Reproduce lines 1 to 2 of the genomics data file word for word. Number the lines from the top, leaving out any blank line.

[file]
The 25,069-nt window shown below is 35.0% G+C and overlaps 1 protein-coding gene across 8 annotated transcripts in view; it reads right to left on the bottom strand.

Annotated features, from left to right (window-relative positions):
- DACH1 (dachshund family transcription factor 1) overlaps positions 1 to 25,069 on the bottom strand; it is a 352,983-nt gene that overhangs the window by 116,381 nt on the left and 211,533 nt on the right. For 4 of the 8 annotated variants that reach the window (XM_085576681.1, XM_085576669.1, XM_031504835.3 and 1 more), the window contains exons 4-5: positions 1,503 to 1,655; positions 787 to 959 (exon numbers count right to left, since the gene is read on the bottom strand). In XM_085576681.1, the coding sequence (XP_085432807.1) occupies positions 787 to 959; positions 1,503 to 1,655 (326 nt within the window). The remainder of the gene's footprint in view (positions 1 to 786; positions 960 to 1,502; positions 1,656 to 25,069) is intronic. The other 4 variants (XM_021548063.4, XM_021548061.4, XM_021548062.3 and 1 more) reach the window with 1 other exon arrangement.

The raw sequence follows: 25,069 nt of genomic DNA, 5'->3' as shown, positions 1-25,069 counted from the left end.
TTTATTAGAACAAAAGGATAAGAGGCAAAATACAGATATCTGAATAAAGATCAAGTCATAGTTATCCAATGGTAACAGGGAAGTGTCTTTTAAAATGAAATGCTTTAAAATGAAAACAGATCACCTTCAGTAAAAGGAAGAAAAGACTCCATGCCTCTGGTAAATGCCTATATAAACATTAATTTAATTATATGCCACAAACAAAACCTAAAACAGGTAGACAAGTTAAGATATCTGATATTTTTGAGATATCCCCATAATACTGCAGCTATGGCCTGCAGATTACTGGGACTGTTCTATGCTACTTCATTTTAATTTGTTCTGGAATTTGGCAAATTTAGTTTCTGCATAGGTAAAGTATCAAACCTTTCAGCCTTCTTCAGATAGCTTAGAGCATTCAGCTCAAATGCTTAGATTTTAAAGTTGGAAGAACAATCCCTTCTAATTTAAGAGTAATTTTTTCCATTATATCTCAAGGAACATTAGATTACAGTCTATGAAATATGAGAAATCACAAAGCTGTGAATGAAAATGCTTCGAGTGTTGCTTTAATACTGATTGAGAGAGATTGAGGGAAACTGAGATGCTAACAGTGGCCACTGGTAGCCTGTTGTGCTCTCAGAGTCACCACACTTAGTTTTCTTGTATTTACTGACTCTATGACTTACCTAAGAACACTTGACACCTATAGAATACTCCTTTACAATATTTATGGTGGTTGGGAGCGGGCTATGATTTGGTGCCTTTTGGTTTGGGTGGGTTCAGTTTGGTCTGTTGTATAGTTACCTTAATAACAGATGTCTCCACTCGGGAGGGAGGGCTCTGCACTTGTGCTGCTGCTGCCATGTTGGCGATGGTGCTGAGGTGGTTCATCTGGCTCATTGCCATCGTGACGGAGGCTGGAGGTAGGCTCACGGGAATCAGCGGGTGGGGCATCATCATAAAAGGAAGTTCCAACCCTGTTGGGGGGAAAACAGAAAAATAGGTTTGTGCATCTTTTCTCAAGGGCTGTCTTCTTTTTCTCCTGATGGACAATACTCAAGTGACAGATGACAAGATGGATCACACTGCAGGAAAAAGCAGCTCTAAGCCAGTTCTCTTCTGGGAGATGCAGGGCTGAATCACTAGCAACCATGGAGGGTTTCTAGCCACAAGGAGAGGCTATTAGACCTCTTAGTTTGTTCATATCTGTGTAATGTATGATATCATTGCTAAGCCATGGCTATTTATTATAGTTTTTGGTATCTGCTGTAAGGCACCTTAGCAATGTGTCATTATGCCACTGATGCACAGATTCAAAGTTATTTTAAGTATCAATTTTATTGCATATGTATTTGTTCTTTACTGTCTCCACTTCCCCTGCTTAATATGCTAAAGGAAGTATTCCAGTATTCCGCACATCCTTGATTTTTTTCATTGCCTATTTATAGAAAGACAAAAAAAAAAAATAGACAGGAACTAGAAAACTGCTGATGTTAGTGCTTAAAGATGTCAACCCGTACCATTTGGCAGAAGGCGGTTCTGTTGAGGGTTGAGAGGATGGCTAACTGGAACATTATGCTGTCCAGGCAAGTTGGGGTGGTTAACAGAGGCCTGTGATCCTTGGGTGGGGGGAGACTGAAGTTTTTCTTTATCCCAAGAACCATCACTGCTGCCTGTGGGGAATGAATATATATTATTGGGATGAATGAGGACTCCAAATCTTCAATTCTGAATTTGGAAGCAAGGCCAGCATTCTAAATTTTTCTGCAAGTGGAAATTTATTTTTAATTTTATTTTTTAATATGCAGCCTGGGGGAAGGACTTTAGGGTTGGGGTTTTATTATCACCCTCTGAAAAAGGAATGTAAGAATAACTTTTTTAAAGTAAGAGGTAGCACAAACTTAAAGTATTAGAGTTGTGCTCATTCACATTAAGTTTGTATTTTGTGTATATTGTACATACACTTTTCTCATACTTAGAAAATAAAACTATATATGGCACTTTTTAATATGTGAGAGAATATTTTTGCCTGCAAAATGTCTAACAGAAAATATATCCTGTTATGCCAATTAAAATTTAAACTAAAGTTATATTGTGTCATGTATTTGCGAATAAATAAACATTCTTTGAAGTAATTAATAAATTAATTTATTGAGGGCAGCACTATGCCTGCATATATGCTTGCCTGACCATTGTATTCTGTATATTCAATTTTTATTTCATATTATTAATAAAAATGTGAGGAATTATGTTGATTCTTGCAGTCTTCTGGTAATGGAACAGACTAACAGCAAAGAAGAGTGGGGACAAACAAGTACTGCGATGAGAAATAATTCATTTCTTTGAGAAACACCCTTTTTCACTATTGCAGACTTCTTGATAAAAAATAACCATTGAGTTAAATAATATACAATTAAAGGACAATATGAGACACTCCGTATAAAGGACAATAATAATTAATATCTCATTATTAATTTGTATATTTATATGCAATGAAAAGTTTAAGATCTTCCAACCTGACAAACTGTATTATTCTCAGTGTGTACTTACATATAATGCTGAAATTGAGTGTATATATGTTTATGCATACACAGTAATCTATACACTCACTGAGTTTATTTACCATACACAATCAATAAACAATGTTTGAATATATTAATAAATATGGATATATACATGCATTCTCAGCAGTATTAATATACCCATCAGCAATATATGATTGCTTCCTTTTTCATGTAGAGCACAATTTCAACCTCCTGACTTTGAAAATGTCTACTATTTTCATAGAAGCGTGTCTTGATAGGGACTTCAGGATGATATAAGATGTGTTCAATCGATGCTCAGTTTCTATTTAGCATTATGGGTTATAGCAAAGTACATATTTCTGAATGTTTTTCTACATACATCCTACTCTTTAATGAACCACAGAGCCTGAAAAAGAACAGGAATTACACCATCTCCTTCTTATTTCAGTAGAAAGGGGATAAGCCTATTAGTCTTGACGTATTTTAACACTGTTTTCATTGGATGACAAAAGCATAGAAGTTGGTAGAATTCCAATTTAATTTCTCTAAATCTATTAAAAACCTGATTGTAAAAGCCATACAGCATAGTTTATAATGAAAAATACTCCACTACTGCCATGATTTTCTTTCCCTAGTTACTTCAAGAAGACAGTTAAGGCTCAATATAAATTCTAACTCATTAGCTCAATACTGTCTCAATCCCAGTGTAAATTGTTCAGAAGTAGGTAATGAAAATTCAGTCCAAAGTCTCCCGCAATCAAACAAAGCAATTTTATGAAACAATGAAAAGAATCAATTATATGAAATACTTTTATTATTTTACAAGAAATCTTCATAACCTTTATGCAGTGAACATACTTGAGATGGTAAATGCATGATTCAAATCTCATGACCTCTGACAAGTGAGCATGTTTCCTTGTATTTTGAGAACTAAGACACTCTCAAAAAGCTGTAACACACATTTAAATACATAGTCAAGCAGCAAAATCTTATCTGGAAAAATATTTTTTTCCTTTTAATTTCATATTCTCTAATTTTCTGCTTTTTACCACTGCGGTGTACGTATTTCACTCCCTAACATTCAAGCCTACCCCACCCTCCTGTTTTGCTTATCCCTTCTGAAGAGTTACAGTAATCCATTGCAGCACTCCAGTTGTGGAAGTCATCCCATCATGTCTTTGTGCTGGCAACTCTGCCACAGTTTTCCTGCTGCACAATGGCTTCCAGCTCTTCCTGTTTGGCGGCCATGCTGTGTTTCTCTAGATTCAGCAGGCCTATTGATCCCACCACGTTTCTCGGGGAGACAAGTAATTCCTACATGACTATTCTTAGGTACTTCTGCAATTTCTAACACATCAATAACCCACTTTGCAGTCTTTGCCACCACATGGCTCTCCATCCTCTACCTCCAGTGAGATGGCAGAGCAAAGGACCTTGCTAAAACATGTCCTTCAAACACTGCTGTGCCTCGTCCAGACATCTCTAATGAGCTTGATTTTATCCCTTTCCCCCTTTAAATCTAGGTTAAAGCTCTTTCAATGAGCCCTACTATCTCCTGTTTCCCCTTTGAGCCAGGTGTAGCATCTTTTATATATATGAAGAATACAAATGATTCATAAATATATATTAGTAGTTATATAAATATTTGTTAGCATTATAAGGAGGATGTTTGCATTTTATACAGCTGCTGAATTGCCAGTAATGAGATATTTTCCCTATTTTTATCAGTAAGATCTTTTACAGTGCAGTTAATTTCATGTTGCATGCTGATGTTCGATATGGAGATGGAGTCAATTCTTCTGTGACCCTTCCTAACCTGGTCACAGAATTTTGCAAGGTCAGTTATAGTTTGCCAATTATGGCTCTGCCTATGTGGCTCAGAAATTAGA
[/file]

The 25,069-nt window shown below is 35.0% G+C and overlaps 1 protein-coding gene across 8 annotated transcripts in view; it reads right to left on the bottom strand.

Annotated features, from left to right (window-relative positions):